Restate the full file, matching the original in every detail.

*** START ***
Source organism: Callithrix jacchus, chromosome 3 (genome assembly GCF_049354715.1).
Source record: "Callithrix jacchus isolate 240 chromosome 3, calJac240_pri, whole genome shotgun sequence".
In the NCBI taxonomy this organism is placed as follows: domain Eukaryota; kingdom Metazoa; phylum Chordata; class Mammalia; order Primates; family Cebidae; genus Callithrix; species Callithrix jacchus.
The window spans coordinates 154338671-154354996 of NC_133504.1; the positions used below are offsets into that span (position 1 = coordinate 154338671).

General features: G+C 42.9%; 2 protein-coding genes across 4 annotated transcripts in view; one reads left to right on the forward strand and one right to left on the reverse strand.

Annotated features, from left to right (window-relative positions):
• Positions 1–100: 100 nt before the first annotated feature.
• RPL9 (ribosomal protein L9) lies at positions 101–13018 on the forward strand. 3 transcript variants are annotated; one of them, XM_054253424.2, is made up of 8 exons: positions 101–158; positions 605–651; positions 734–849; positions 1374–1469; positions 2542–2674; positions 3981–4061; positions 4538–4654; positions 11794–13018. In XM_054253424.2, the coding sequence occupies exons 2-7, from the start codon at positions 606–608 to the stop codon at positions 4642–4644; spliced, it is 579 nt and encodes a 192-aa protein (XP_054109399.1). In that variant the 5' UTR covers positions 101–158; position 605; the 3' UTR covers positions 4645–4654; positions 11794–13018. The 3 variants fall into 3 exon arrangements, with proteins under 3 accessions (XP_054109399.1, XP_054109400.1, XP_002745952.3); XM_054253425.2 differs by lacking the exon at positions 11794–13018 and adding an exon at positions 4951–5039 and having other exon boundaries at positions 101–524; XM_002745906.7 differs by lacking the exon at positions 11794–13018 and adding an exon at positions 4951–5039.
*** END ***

Source organism: Callithrix jacchus, chromosome 3 (genome assembly GCF_049354715.1).
Source record: "Callithrix jacchus isolate 240 chromosome 3, calJac240_pri, whole genome shotgun sequence".
In the NCBI taxonomy this organism is placed as follows: domain Eukaryota; kingdom Metazoa; phylum Chordata; class Mammalia; order Primates; family Cebidae; genus Callithrix; species Callithrix jacchus.
The window spans coordinates 154338671-154354996 of NC_133504.1; the positions used below are offsets into that span (position 1 = coordinate 154338671).

General features: G+C 42.9%; 2 protein-coding genes across 4 annotated transcripts in view; one reads left to right on the forward strand and one right to left on the reverse strand.

Annotated features, from left to right (window-relative positions):
• Positions 1–100: 100 nt before the first annotated feature.
• RPL9 (ribosomal protein L9) lies at positions 101–13018 on the forward strand. 3 transcript variants are annotated; one of them, XM_054253424.2, is made up of 8 exons: positions 101–158; positions 605–651; positions 734–849; positions 1374–1469; positions 2542–2674; positions 3981–4061; positions 4538–4654; positions 11794–13018. In XM_054253424.2, the coding sequence occupies exons 2-7, from the start codon at positions 606–608 to the stop codon at positions 4642–4644; spliced, it is 579 nt and encodes a 192-aa protein (XP_054109399.1). In that variant the 5' UTR covers positions 101–158; position 605; the 3' UTR covers positions 4645–4654; positions 11794–13018. The 3 variants fall into 3 exon arrangements, with proteins under 3 accessions (XP_054109399.1, XP_054109400.1, XP_002745952.3); XM_054253425.2 differs by lacking the exon at positions 11794–13018 and adding an exon at positions 4951–5039 and having other exon boundaries at positions 101–524; XM_002745906.7 differs by lacking the exon at positions 11794–13018 and adding an exon at positions 4951–5039.